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The National Association of Theater Owners said Wednesday that Sony’s plan to stop paying for 3D glasses — effective May 1, 2012 — is “insensitive” to moviegoers, particularly in the midst of continued economic distress.
The trade org also issued a stern warning: “Sony would be well advised to revisit its decision.”
Moreover, NATO criticized Sony for not negotiating with theater owners before sending a letter last week stating the new policy. (Sony insiders counter the intent of the letter was to give plenty of notice so that it could work with exhibitors.) The letter was first reported by THR.
“The recent uproar over four studios’ unilateral decision to radically shorten the theatrical release window for their failed DirecTV premium VOD experiment vividly illustrates the downside of movie studios announcing fundamental changes to business models without negotiating with their exhibition partners first,” NATO said.
Regal Entertainment, one of the country’s three largest circuits, issued its own statement and warning.
“To the extent that Sony seeks to change the current model in a manner that shifts the costs to exhibitors, we would be forced to evaluate this new economic model and program our screens accordingly. This could result in fewer screens exhibiting 3D films. We are amenable to alternative models for distributing 3D glasses as long as the economics remain the same for exhibitors and our customers,” Regal CEO Amy Miles said.
Sony has two high-profile 3D tentpoles in summer 2012: Men in Black III and The Amazing Spider-Man.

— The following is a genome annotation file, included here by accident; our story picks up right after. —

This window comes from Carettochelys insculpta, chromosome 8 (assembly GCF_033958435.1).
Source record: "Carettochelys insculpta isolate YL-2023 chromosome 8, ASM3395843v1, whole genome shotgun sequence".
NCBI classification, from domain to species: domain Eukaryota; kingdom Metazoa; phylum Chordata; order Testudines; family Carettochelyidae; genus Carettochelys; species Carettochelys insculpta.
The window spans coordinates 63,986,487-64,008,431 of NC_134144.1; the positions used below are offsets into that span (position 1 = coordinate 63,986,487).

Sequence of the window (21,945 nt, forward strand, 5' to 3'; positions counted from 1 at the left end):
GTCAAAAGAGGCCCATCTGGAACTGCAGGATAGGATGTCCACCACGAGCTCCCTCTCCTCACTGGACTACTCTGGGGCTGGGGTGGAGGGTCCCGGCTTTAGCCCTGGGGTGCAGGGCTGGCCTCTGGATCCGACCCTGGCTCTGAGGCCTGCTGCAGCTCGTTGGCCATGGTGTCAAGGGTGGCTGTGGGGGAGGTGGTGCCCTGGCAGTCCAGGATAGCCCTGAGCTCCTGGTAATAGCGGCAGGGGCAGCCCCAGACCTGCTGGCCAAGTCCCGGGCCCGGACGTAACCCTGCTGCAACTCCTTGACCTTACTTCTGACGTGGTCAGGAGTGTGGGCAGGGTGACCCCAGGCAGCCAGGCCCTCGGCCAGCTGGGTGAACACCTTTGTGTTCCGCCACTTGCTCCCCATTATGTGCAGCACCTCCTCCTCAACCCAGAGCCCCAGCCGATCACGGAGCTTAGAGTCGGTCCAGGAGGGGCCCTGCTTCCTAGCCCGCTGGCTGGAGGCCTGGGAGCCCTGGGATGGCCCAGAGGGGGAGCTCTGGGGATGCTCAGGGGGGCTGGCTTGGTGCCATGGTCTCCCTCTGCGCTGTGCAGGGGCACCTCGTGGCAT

NATO said moviegoers in North America have grown accustomed to being provided 3D glasses, and that it is an “established” part of the 3D experience that would be difficult to reverse.
Sony and other studios are suggesting behind the scenes that exhibitors adopt an ownership model, whereby theater owners sell 3D glasses to customers.
For their part, studios never intended to pay for 3D glasses indefinitely. Glasses can cost $5 million to $10 million per blockbuster release.
But theater owners counter that the onus has been on them to upgrade their theaters to 3D, an expensive proposition.
“Since the onset of the digital 3D revolution in 2005 it has been understood that exhibitors would bear the weight of technological and facility modification costs related to 3D, while distribution took on the cost of 3D glasses. Any changes to that understanding must be undertaken through the mutual agreement of both sides of the business,” NATO continued in its statement.
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